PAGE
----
Tuesday, October 15, 2013

JB Benna's Unbreakable FKT

JB Benna not only makes beautiful movies but he throws down when it comes to thru-hiking and trail running.  His list of races is extensive and he’s even managed to rack up a few wins along the way.  In 2006, he filmed David Horton’s 2,700 mile FKT on the Pacific Crest Trail.  He filmed Dean Karnazes run 50 marathons in 50 states in 50 days in 2009—an epic feat for anyone involved.  Then in 2012, he gave us ultrageeks a sweet little gem—Unbreakable: The Western States 100.  It’s effect on the ultra community is undeniable.  It’s a great flick that makes us believe that anything is possible and inspires us to go outside and run into the sunset and maybe, just maybe…keep running until the sun comes up.  Most recently, JB bagged an unsupported FKT on the Tahoe Rim Trail (174 miles) with a time of 58:43.  I spoke with him after a week of healing and time with his wife and daughter. 

AM: How ya feeling now?
JB: Pretty good, I guess.  Pretty satisfied.  Tired.  My knee was pretty swollen up after that.  Swelling is just kinda going down now.  That and a bunch of blisters were my only real physical issues.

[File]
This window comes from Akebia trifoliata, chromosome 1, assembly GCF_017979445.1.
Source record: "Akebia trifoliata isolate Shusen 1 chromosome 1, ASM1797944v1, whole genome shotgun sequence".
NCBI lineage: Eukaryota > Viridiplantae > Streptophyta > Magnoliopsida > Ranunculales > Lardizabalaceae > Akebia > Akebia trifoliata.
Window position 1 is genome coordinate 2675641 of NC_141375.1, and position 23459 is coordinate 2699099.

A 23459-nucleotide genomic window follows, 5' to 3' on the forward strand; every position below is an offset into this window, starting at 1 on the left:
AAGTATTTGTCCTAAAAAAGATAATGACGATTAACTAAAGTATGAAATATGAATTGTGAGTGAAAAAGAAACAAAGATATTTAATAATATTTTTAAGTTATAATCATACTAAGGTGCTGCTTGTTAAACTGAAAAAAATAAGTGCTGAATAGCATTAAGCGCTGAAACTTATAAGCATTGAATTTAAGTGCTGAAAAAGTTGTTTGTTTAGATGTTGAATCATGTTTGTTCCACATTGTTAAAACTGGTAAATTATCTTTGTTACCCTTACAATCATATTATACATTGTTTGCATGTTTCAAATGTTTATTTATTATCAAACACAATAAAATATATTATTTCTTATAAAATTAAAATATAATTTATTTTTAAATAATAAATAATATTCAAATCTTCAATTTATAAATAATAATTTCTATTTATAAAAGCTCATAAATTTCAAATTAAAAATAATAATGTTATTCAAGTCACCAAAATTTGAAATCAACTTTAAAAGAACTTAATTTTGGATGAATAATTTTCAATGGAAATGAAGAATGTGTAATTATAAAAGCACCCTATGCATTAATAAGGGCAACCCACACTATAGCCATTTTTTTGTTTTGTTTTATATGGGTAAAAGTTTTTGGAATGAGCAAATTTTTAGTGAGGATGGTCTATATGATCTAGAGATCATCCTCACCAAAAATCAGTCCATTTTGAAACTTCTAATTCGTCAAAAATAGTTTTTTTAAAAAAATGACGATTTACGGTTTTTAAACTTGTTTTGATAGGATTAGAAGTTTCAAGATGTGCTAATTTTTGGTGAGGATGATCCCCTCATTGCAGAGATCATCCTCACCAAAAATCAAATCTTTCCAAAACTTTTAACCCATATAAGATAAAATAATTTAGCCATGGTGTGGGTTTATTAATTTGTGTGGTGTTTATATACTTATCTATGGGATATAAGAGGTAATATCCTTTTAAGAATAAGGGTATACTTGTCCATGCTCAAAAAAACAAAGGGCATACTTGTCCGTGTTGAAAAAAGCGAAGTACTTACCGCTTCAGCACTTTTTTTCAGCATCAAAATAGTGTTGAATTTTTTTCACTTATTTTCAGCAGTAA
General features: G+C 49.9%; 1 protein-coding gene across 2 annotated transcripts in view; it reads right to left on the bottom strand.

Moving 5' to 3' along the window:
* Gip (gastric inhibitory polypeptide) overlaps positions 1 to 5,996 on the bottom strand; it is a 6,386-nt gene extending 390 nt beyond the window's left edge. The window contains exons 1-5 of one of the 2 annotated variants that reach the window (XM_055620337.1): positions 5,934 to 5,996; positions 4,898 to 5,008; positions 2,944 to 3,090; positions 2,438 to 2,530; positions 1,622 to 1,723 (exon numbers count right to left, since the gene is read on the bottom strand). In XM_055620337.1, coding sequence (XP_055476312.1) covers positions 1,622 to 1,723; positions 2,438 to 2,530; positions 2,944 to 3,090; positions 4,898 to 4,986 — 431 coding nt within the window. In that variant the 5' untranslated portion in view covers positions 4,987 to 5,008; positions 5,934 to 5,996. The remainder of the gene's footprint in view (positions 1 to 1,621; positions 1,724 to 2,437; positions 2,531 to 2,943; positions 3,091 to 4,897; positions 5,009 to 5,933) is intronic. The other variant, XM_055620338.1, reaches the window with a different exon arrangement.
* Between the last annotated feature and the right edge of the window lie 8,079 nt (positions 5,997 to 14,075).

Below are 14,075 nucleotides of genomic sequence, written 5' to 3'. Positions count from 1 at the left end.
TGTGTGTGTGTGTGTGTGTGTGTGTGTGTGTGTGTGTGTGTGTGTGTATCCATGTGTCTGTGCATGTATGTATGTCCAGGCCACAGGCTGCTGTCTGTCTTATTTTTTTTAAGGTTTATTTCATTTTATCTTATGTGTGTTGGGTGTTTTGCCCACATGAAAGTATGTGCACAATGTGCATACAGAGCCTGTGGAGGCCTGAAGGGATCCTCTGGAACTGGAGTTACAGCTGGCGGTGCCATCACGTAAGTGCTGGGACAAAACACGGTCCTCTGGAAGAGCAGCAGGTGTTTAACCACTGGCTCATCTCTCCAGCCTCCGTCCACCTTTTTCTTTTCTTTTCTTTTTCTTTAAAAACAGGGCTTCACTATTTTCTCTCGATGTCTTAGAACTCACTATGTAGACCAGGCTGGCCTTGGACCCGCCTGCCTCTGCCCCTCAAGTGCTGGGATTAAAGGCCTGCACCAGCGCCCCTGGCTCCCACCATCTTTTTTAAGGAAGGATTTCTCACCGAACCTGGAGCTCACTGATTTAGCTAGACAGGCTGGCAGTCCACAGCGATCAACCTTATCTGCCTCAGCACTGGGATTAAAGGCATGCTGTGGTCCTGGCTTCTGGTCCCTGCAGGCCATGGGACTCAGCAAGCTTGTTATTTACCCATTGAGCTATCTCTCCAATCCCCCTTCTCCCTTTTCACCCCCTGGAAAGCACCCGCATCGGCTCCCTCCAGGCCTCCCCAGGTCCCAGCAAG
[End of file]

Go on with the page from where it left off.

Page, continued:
AM: Tell me about the last person who held the Tahoe Rim Trail unsupported FKT.
JB: Michael “Mish” Popov. 
AM: Was he a buddy of yours?
JB: Yeah just an ultrarunning acquaintance.  We kind of just hit it off right off the bat.  He’d seen my film The Runner about David Horton’s record on the PCT and he himself had done a speed record around the John Muir Trail, so we’d always chat whenever I’d see him.  That was 2007 or 2008.  We saw each other at different races and different events.  He passed away last year in Death Valley on a solo run.  It’s still kind of a sensitive subject but I felt inspired by his feats.  I wanted to go out and honor that and test myself as well.
AM: Yeah, it seemed like you wanted to pay tribute to him rather than go out and beat his time.  
JB: Yeah I didn’t want to say I’m going to go out and beat your time.  It’s a solo pursuit of just pushing yourself to your limits rather than beating someone else’s time.  I did feel his inspiration and his spirit while I was out there hallucinating for twenty-four out of the fifty-eight hours of the event. 
AM: Wow.  So how tough did it get out there?  How bad was it?
JB: Well from about mile 110 till the finish I was fairly convinced that I was hiking not only with another person but that my feet, my poles, my legs and my hydration pack were all individual characters. 
We both laugh.